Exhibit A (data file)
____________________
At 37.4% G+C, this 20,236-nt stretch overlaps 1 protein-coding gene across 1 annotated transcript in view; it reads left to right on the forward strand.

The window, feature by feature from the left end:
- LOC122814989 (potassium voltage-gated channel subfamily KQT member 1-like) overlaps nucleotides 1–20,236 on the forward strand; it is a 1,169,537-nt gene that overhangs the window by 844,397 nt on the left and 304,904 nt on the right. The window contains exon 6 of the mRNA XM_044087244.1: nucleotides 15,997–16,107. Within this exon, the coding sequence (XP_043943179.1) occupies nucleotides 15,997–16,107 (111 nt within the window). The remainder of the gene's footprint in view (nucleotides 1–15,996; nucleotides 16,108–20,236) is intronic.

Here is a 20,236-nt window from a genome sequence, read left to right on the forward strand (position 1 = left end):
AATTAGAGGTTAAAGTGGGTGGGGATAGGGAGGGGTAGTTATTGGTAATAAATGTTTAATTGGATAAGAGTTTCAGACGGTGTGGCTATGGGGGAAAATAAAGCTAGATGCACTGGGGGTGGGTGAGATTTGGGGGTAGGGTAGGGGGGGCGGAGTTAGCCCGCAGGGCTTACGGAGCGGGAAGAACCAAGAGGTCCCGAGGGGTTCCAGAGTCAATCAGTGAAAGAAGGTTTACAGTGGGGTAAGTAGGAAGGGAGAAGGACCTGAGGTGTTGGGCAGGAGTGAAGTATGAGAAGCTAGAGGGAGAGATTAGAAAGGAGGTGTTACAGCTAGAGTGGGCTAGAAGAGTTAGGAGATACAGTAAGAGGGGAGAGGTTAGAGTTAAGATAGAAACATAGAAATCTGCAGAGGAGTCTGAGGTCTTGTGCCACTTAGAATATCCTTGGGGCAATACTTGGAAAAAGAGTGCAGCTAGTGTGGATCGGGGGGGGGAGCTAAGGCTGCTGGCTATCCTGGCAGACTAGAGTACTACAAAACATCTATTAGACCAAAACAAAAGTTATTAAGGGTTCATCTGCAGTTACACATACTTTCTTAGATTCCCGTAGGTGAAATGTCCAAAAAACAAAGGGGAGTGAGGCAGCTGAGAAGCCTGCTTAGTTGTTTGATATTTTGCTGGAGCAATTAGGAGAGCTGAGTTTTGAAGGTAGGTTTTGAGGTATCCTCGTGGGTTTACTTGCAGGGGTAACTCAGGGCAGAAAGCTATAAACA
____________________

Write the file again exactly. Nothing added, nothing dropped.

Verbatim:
At 37.4% G+C, this 20,236-nt stretch overlaps 1 protein-coding gene across 1 annotated transcript in view; it reads left to right on the forward strand.

The window, feature by feature from the left end:
- LOC122814989 (potassium voltage-gated channel subfamily KQT member 1-like) overlaps nucleotides 1–20,236 on the forward strand; it is a 1,169,537-nt gene that overhangs the window by 844,397 nt on the left and 304,904 nt on the right. The window contains exon 6 of the mRNA XM_044087244.1: nucleotides 15,997–16,107. Within this exon, the coding sequence (XP_043943179.1) occupies nucleotides 15,997–16,107 (111 nt within the window). The remainder of the gene's footprint in view (nucleotides 1–15,996; nucleotides 16,108–20,236) is intronic.

Here is a 20,236-nt window from a genome sequence, read left to right on the forward strand (position 1 = left end):
AATTAGAGGTTAAAGTGGGTGGGGATAGGGAGGGGTAGTTATTGGTAATAAATGTTTAATTGGATAAGAGTTTCAGACGGTGTGGCTATGGGGGAAAATAAAGCTAGATGCACTGGGGGTGGGTGAGATTTGGGGGTAGGGTAGGGGGGGCGGAGTTAGCCCGCAGGGCTTACGGAGCGGGAAGAACCAAGAGGTCCCGAGGGGTTCCAGAGTCAATCAGTGAAAGAAGGTTTACAGTGGGGTAAGTAGGAAGGGAGAAGGACCTGAGGTGTTGGGCAGGAGTGAAGTATGAGAAGCTAGAGGGAGAGATTAGAAAGGAGGTGTTACAGCTAGAGTGGGCTAGAAGAGTTAGGAGATACAGTAAGAGGGGAGAGGTTAGAGTTAAGATAGAAACATAGAAATCTGCAGAGGAGTCTGAGGTCTTGTGCCACTTAGAATATCCTTGGGGCAATACTTGGAAAAAGAGTGCAGCTAGTGTGGATCGGGGGGGGGAGCTAAGGCTGCTGGCTATCCTGGCAGACTAGAGTACTACAAAACATCTATTAGACCAAAACAAAAGTTATTAAGGGTTCATCTGCAGTTACACATACTTTCTTAGATTCCCGTAGGTGAAATGTCCAAAAAACAAAGGGGAGTGAGGCAGCTGAGAAGCCTGCTTAGTTGTTTGATATTTTGCTGGAGCAATTAGGAGAGCTGAGTTTTGAAGGTAGGTTTTGAGGTATCCTCGTGGGTTTACTTGCAGGGGTAACTCAGGGCAGAAAGCTATAAACA